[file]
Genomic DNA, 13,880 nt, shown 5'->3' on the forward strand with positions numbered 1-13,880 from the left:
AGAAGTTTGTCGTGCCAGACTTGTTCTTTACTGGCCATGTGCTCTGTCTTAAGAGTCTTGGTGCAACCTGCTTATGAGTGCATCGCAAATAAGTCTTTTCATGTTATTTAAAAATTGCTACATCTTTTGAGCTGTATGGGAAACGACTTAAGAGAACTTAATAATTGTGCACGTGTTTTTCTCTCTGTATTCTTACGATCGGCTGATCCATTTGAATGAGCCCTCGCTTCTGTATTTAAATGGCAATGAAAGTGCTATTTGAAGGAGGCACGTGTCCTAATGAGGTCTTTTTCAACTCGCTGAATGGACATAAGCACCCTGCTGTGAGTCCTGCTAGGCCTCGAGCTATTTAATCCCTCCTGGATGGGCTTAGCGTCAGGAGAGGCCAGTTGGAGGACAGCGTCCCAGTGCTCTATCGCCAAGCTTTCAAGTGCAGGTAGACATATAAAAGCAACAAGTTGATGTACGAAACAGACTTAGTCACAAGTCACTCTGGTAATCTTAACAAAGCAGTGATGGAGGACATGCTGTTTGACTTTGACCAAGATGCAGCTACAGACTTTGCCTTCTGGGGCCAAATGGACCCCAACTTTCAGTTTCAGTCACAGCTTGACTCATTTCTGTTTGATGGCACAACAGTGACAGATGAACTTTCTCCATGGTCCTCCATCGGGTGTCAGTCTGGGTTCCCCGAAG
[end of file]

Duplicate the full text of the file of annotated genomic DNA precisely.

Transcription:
Genomic DNA, 13,880 nt, shown 5'->3' on the forward strand with positions numbered 1-13,880 from the left:
AGAAGTTTGTCGTGCCAGACTTGTTCTTTACTGGCCATGTGCTCTGTCTTAAGAGTCTTGGTGCAACCTGCTTATGAGTGCATCGCAAATAAGTCTTTTCATGTTATTTAAAAATTGCTACATCTTTTGAGCTGTATGGGAAACGACTTAAGAGAACTTAATAATTGTGCACGTGTTTTTCTCTCTGTATTCTTACGATCGGCTGATCCATTTGAATGAGCCCTCGCTTCTGTATTTAAATGGCAATGAAAGTGCTATTTGAAGGAGGCACGTGTCCTAATGAGGTCTTTTTCAACTCGCTGAATGGACATAAGCACCCTGCTGTGAGTCCTGCTAGGCCTCGAGCTATTTAATCCCTCCTGGATGGGCTTAGCGTCAGGAGAGGCCAGTTGGAGGACAGCGTCCCAGTGCTCTATCGCCAAGCTTTCAAGTGCAGGTAGACATATAAAAGCAACAAGTTGATGTACGAAACAGACTTAGTCACAAGTCACTCTGGTAATCTTAACAAAGCAGTGATGGAGGACATGCTGTTTGACTTTGACCAAGATGCAGCTACAGACTTTGCCTTCTGGGGCCAAATGGACCCCAACTTTCAGTTTCAGTCACAGCTTGACTCATTTCTGTTTGATGGCACAACAGTGACAGATGAACTTTCTCCATGGTCCTCCATCGGGTGTCAGTCTGGGTTCCCCGAAG